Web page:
Psychoanalysis and ArchitecturePsychoanalysis and Architecture: The Inside and the Outside, by Cosimo Schinaia

Sabbadini A., Psychoanalysis and Architecture: The Inside and the Outside by Cosimo Schinaia. Published by Karnac, London, 2016; 296 pp, British Journal of Psychotherapy, 33, 1: 136-138, February,2017  http://onlinelibrary.wiley.com/doi/10.1111/bjp.12274/full

This book explores how psychoanalysis and architecture can enhance and increase the chances of mental ‘containment’, while also fostering exchange between inside and outside. The way in which psychoanalysts take care of mental suffering, and the way in which architects and city planners assess the environment, are grounded in a shared concern with the notion of ‘dwelling’. It is a matter of fact that dwelling exists in a complex context comprised of both biological need and simboli function. Psychoanalysis and architecture can work together in both thinking about and designing not only our homes but also the analysts’ consulting rooms and,  more generally, our therapy places. However, this can occur only if they are able to give up the current restricted model of their interaction and thus propose a more harmonic way to deal with the questions asked by their clients. Creating sustainable and integrative relationships with the buildings within which we live everyday – whether they are our houses, public buildings (such as schools and prisons), or therapeutic spaces (hospitals, clinics, and consulting rooms) – can be a measure both of the degree of the advancement of a society and of the quality of its institutions.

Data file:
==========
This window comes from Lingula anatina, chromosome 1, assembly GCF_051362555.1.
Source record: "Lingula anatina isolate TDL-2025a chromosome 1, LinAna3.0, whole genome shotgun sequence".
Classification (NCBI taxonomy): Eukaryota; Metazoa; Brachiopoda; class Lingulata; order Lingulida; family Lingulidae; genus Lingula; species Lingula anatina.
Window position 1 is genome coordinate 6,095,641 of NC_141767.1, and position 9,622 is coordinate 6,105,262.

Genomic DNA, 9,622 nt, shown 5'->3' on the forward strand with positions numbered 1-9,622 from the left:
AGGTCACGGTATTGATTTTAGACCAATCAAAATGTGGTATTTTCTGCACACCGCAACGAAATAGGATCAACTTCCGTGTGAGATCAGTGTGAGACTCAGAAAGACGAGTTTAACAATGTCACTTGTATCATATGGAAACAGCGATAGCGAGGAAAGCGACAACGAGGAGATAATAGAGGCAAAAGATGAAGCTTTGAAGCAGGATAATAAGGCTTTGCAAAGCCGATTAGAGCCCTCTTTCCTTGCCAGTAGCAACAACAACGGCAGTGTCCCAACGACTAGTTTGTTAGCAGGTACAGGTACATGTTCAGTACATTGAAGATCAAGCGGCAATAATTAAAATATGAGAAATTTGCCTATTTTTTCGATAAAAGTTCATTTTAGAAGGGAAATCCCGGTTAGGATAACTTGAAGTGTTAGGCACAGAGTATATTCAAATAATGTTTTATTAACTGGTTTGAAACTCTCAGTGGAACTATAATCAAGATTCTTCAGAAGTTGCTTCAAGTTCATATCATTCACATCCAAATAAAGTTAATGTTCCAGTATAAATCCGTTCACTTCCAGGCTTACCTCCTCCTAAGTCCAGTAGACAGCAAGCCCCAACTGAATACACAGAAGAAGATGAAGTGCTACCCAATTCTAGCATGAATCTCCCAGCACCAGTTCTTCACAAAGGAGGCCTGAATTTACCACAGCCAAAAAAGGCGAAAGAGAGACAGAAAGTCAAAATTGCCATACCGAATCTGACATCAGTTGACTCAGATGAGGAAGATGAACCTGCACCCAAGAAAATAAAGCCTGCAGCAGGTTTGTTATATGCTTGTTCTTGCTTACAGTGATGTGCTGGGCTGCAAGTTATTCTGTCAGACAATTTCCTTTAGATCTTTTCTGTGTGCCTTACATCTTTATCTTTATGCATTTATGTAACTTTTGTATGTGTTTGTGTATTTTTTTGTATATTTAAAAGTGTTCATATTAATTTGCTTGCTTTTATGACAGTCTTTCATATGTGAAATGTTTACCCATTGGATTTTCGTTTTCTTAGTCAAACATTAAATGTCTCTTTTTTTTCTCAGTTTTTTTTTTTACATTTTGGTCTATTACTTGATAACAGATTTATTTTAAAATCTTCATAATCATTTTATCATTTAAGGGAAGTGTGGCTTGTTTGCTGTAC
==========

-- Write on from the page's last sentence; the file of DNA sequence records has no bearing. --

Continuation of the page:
'Metaphors of restoration or of moving house are often present during analysis to convey the idea of profound changes in the patient’s emotional life. In this fine book, the author goes further, finding in “creativity” the common denominator of psychoanalysis and architecture. These two “sciences” continually cross over into art. The office of a psychoanalyst and the office of an architect are constantly called upon to become ateliers of transformations and inventive dwellings in the internal and external world. This book opens a door to new adventures of the mind. Definitely not to be missed.’

Antonino Ferro, author of The Analytic Field and its Transformations

Forewords by Esther Sperber, Architect in New York and Enrico Pinna, Architect in Genoa and afterword by Stephen M. Sonnenberg, psychoanalyst in Austin (Texas).